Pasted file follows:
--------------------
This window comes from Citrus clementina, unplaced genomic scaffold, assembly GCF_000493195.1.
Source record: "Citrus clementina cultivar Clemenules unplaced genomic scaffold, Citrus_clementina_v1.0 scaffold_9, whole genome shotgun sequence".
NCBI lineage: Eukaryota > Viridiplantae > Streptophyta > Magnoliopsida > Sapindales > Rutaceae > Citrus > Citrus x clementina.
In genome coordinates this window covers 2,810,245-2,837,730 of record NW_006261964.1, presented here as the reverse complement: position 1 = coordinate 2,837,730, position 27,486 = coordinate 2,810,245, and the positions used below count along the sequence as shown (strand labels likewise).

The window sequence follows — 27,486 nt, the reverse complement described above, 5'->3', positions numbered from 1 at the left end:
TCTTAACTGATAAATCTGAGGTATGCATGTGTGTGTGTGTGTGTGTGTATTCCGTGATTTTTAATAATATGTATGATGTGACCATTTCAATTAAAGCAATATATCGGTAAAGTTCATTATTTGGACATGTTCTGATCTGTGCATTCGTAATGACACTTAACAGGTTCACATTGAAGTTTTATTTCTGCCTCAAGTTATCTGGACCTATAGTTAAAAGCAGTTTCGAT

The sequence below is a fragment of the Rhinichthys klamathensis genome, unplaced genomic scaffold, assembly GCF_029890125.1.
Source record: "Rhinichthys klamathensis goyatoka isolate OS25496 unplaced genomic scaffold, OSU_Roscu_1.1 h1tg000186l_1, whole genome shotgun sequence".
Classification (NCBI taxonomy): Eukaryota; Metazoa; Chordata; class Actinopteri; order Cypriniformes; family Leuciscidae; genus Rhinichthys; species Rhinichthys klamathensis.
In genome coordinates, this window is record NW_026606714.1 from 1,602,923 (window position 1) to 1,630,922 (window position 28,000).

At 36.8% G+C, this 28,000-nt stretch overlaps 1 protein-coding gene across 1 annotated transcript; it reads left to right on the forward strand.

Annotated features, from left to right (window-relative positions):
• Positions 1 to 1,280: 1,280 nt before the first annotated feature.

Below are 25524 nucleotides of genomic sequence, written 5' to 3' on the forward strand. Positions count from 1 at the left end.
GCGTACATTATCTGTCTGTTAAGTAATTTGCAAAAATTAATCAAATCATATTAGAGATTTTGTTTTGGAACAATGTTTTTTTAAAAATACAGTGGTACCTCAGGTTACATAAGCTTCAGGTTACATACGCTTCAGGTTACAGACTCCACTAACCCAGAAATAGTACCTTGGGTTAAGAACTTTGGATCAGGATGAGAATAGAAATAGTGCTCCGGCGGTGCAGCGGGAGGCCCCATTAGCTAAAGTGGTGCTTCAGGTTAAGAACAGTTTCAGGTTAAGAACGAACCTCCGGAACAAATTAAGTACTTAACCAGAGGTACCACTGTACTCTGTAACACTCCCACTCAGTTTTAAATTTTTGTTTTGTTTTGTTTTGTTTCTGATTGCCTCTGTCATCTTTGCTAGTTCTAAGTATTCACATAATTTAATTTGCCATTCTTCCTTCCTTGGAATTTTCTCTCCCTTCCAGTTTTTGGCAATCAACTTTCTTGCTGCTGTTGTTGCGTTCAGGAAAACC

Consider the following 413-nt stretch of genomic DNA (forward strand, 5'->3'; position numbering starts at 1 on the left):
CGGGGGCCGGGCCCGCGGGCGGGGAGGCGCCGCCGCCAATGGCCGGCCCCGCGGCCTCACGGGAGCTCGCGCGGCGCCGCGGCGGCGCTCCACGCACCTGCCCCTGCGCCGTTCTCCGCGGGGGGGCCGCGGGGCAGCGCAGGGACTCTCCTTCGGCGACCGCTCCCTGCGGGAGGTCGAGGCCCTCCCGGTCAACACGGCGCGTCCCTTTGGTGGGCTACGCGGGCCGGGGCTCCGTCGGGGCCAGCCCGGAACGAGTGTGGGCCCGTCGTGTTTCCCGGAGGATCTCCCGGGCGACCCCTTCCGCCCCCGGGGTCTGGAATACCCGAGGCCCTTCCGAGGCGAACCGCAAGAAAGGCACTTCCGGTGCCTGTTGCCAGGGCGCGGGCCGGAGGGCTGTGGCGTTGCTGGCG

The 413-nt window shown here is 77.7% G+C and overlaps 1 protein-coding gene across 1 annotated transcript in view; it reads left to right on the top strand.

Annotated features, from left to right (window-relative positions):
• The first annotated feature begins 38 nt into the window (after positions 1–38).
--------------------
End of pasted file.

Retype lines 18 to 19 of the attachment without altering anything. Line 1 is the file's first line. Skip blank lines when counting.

The 413-nt window shown here is 77.7% G+C and overlaps 1 protein-coding gene across 1 annotated transcript in view; it reads left to right on the top strand.

Annotated features, from left to right (window-relative positions):